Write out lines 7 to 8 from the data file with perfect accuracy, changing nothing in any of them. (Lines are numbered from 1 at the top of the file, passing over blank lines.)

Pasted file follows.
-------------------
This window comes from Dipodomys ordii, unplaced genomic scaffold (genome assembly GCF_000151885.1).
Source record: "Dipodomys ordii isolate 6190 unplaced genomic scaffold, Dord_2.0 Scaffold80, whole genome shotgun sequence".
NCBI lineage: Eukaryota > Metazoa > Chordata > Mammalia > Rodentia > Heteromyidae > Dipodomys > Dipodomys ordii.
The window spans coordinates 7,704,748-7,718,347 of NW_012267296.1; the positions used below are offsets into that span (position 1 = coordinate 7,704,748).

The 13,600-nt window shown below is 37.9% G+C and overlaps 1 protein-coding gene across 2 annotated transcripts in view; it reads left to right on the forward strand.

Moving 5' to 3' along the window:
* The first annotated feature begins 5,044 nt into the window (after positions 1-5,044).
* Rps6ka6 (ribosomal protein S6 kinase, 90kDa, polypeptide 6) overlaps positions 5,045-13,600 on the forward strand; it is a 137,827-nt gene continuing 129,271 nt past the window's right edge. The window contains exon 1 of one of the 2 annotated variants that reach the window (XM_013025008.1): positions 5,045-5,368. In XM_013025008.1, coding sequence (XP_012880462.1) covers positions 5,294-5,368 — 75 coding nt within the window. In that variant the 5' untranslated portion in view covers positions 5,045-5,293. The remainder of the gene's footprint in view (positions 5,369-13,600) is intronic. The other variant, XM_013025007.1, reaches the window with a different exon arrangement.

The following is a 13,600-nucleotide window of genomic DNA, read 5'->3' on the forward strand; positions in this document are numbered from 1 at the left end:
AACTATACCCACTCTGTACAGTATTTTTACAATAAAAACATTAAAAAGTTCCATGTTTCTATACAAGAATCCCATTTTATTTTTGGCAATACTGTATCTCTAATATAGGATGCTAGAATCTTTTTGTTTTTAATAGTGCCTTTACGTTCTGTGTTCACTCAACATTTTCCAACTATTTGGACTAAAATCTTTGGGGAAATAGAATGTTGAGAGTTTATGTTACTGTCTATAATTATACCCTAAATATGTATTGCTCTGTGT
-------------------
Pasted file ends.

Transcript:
* The first annotated feature begins 5,044 nt into the window (after positions 1-5,044).
* Rps6ka6 (ribosomal protein S6 kinase, 90kDa, polypeptide 6) overlaps positions 5,045-13,600 on the forward strand; it is a 137,827-nt gene continuing 129,271 nt past the window's right edge. The window contains exon 1 of one of the 2 annotated variants that reach the window (XM_013025008.1): positions 5,045-5,368. In XM_013025008.1, coding sequence (XP_012880462.1) covers positions 5,294-5,368 — 75 coding nt within the window. In that variant the 5' untranslated portion in view covers positions 5,045-5,293. The remainder of the gene's footprint in view (positions 5,369-13,600) is intronic. The other variant, XM_013025007.1, reaches the window with a different exon arrangement.